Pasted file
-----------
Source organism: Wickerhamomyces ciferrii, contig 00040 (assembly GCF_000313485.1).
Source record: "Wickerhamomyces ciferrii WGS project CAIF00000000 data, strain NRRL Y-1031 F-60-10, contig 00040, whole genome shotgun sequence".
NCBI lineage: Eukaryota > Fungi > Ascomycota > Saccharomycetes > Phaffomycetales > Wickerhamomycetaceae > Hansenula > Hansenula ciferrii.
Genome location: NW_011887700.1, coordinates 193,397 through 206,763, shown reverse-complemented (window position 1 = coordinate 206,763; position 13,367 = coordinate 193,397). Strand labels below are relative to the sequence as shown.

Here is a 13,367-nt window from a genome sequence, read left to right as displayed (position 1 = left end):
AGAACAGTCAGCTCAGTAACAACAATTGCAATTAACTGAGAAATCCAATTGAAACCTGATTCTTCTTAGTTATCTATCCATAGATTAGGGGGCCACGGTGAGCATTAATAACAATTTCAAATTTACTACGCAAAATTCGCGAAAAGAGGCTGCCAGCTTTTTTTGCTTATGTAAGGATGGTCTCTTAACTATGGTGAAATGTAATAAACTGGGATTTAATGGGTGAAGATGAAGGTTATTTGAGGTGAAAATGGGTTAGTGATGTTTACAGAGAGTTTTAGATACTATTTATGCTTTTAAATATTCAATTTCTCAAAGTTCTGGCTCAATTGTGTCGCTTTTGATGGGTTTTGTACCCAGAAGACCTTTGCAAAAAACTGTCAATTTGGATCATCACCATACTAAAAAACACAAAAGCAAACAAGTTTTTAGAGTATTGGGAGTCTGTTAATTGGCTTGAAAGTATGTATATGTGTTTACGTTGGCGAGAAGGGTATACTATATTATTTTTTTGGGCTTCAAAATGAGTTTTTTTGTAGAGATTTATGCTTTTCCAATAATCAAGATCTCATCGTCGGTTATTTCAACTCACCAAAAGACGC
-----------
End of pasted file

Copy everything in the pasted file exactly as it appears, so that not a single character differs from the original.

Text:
Source organism: Wickerhamomyces ciferrii, contig 00040 (assembly GCF_000313485.1).
Source record: "Wickerhamomyces ciferrii WGS project CAIF00000000 data, strain NRRL Y-1031 F-60-10, contig 00040, whole genome shotgun sequence".
NCBI lineage: Eukaryota > Fungi > Ascomycota > Saccharomycetes > Phaffomycetales > Wickerhamomycetaceae > Hansenula > Hansenula ciferrii.
Genome location: NW_011887700.1, coordinates 193,397 through 206,763, shown reverse-complemented (window position 1 = coordinate 206,763; position 13,367 = coordinate 193,397). Strand labels below are relative to the sequence as shown.

Here is a 13,367-nt window from a genome sequence, read left to right as displayed (position 1 = left end):
AGAACAGTCAGCTCAGTAACAACAATTGCAATTAACTGAGAAATCCAATTGAAACCTGATTCTTCTTAGTTATCTATCCATAGATTAGGGGGCCACGGTGAGCATTAATAACAATTTCAAATTTACTACGCAAAATTCGCGAAAAGAGGCTGCCAGCTTTTTTTGCTTATGTAAGGATGGTCTCTTAACTATGGTGAAATGTAATAAACTGGGATTTAATGGGTGAAGATGAAGGTTATTTGAGGTGAAAATGGGTTAGTGATGTTTACAGAGAGTTTTAGATACTATTTATGCTTTTAAATATTCAATTTCTCAAAGTTCTGGCTCAATTGTGTCGCTTTTGATGGGTTTTGTACCCAGAAGACCTTTGCAAAAAACTGTCAATTTGGATCATCACCATACTAAAAAACACAAAAGCAAACAAGTTTTTAGAGTATTGGGAGTCTGTTAATTGGCTTGAAAGTATGTATATGTGTTTACGTTGGCGAGAAGGGTATACTATATTATTTTTTTGGGCTTCAAAATGAGTTTTTTTGTAGAGATTTATGCTTTTCCAATAATCAAGATCTCATCGTCGGTTATTTCAACTCACCAAAAGACGC